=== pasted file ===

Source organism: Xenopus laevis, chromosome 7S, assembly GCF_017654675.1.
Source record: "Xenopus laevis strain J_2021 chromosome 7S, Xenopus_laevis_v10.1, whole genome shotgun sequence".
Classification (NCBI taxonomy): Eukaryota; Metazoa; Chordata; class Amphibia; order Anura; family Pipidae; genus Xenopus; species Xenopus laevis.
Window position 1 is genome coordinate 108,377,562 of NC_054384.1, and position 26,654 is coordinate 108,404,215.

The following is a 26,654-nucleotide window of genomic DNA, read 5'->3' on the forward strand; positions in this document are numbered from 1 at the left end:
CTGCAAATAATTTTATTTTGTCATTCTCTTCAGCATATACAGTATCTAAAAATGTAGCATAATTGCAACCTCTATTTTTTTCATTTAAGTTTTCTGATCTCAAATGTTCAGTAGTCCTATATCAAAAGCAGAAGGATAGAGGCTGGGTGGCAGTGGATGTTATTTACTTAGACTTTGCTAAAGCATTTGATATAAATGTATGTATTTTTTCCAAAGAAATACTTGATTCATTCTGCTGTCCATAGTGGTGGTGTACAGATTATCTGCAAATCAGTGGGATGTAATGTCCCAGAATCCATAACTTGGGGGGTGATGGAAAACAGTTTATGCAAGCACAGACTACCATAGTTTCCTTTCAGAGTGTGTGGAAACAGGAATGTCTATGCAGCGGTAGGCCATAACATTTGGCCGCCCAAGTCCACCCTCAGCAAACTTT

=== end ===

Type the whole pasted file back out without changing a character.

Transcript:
Source organism: Xenopus laevis, chromosome 7S, assembly GCF_017654675.1.
Source record: "Xenopus laevis strain J_2021 chromosome 7S, Xenopus_laevis_v10.1, whole genome shotgun sequence".
Classification (NCBI taxonomy): Eukaryota; Metazoa; Chordata; class Amphibia; order Anura; family Pipidae; genus Xenopus; species Xenopus laevis.
Window position 1 is genome coordinate 108,377,562 of NC_054384.1, and position 26,654 is coordinate 108,404,215.

The following is a 26,654-nucleotide window of genomic DNA, read 5'->3' on the forward strand; positions in this document are numbered from 1 at the left end:
CTGCAAATAATTTTATTTTGTCATTCTCTTCAGCATATACAGTATCTAAAAATGTAGCATAATTGCAACCTCTATTTTTTTCATTTAAGTTTTCTGATCTCAAATGTTCAGTAGTCCTATATCAAAAGCAGAAGGATAGAGGCTGGGTGGCAGTGGATGTTATTTACTTAGACTTTGCTAAAGCATTTGATATAAATGTATGTATTTTTTCCAAAGAAATACTTGATTCATTCTGCTGTCCATAGTGGTGGTGTACAGATTATCTGCAAATCAGTGGGATGTAATGTCCCAGAATCCATAACTTGGGGGGTGATGGAAAACAGTTTATGCAAGCACAGACTACCATAGTTTCCTTTCAGAGTGTGTGGAAACAGGAATGTCTATGCAGCGGTAGGCCATAACATTTGGCCGCCCAAGTCCACCCTCAGCAAACTTT